Grants freeze may threaten future of up to 150 thatched cottages across Northern Ireland
Exclusive: Yet more projects hit by government cash freeze
The preservation of up to 150 thatched cottages across Northern Ireland could be under threat amid an end to crucial government funding.
Many traditional picture-postcard properties - some around 200 years old - now face an uncertain future following a freeze on listed building grants used to maintain their fragile roofs.
Owners have a legal obligation to maintain the upkeep of the listed buildings, with major work required every seven to 10 years.
But the work - which can cost up to £10,000 - has up until now been heavily assisted through listed building grants from the Northern Ireland Environment Agency (NIEA), in order to help preserve some of Northern Ireland's most important heritage properties.
However there is now a freeze on such grants, with no funding set aside for projects in the current draft budget for 2015/16.
It comes after it was revealed a £12m project to turn the listed Scottish Mutual building in Belfast into a luxury hotel could be the first major project hit by the freeze.
It could mean an end to such government grants, often required to undertake 'sympathetic restoration' work for such listed buildings.
According to the draft budget for 2015/16, no funding has been allocated for a number of grant programmes from April next year on.
Nichola McVeigh, chief executive of the Ulster Architectural Heritage Society, said the case for protecting such important buildings, including thatched cottages, was "now at a critical point due to their rarity and fragility".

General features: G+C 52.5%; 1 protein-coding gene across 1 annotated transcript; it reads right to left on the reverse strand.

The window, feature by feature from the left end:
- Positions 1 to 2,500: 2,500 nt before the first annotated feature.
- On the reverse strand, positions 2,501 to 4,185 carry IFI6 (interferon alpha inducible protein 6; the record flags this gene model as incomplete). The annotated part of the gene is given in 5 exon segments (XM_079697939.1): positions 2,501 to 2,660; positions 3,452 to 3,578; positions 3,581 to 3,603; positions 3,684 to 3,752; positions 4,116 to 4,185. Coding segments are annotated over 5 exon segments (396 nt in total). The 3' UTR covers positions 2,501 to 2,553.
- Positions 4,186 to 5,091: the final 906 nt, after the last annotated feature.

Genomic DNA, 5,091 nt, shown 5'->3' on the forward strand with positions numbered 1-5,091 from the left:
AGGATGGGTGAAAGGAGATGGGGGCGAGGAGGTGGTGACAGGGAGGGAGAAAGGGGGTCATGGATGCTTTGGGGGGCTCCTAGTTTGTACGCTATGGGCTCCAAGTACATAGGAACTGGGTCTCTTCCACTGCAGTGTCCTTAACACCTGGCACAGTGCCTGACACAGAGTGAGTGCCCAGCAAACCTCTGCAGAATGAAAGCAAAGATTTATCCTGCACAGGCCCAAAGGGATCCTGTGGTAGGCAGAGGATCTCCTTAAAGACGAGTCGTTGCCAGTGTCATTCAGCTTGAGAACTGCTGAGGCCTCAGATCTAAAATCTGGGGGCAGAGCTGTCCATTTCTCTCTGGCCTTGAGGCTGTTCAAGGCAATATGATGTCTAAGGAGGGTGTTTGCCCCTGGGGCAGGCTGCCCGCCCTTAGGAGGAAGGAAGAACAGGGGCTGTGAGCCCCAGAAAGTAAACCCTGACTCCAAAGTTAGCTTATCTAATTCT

"The proposed budget cuts will have a devastating impact on their future," she said.
She said once left unoccupied or unmaintained, thatched buildings deteriorate rapidly and often end up on the NIEA's 'buildings at risk register'.
"The cessation of listed building grants will impact on projects from country houses to cottages, particularly those with thatch," she said.
Anna Benjamin is one of those owners who may no longer be able to maintain her Grade B1 listed property.
Built between 1820 and 1835, Rose Cottage outside Derrylin in Co Fermanagh was restored by Ms Benjamin and her family several years ago.
Nichola McVeigh said Ms Benjamin was "indicative of many owners who will now find it difficult, if not impossible to protect these rare structures into the future".
There are currently 18 thatched properties awaiting a decision on grant assistance through the NIEA's grant-aid scheme, according to the Department of the Environment.
Asked whether there was concern that an area of Northern Ireland's heritage could be lost without this financial assistance, a spokesman said: "The draft Executive Budget 2015/16 indicates that the Department of Environment budget will be significantly reduced.
"This would include the termination of a wide range of grant and other support programmes that are aimed at supporting key environmental programmes."
"The department encourages all affected parties to respond fully to the ongoing consultation on the 2015/16 DoE draft budget proposals and also to the consultation on the NI Executive draft budget for 2015/16."